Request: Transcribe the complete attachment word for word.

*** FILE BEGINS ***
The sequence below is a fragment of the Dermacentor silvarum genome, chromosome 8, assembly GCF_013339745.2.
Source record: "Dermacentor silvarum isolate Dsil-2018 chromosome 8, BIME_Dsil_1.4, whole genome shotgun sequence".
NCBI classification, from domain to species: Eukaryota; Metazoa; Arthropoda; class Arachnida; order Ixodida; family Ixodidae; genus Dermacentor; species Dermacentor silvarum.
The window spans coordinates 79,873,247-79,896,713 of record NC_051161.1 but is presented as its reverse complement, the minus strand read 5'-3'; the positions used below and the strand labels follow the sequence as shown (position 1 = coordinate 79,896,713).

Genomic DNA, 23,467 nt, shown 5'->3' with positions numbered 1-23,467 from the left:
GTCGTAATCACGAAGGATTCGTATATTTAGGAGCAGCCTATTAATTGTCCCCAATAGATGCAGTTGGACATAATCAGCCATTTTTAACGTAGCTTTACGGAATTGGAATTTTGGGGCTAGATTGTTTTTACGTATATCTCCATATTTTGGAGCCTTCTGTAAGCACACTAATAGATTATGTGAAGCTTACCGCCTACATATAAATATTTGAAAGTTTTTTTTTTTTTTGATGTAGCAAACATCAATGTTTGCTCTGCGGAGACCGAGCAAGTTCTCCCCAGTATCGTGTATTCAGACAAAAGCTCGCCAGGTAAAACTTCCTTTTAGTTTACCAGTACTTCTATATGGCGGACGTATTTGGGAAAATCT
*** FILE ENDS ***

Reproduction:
The sequence below is a fragment of the Dermacentor silvarum genome, chromosome 8, assembly GCF_013339745.2.
Source record: "Dermacentor silvarum isolate Dsil-2018 chromosome 8, BIME_Dsil_1.4, whole genome shotgun sequence".
NCBI classification, from domain to species: Eukaryota; Metazoa; Arthropoda; class Arachnida; order Ixodida; family Ixodidae; genus Dermacentor; species Dermacentor silvarum.
The window spans coordinates 79,873,247-79,896,713 of record NC_051161.1 but is presented as its reverse complement, the minus strand read 5'-3'; the positions used below and the strand labels follow the sequence as shown (position 1 = coordinate 79,896,713).

Genomic DNA, 23,467 nt, shown 5'->3' with positions numbered 1-23,467 from the left:
GTCGTAATCACGAAGGATTCGTATATTTAGGAGCAGCCTATTAATTGTCCCCAATAGATGCAGTTGGACATAATCAGCCATTTTTAACGTAGCTTTACGGAATTGGAATTTTGGGGCTAGATTGTTTTTACGTATATCTCCATATTTTGGAGCCTTCTGTAAGCACACTAATAGATTATGTGAAGCTTACCGCCTACATATAAATATTTGAAAGTTTTTTTTTTTTTTGATGTAGCAAACATCAATGTTTGCTCTGCGGAGACCGAGCAAGTTCTCCCCAGTATCGTGTATTCAGACAAAAGCTCGCCAGGTAAAACTTCCTTTTAGTTTACCAGTACTTCTATATGGCGGACGTATTTGGGAAAATCT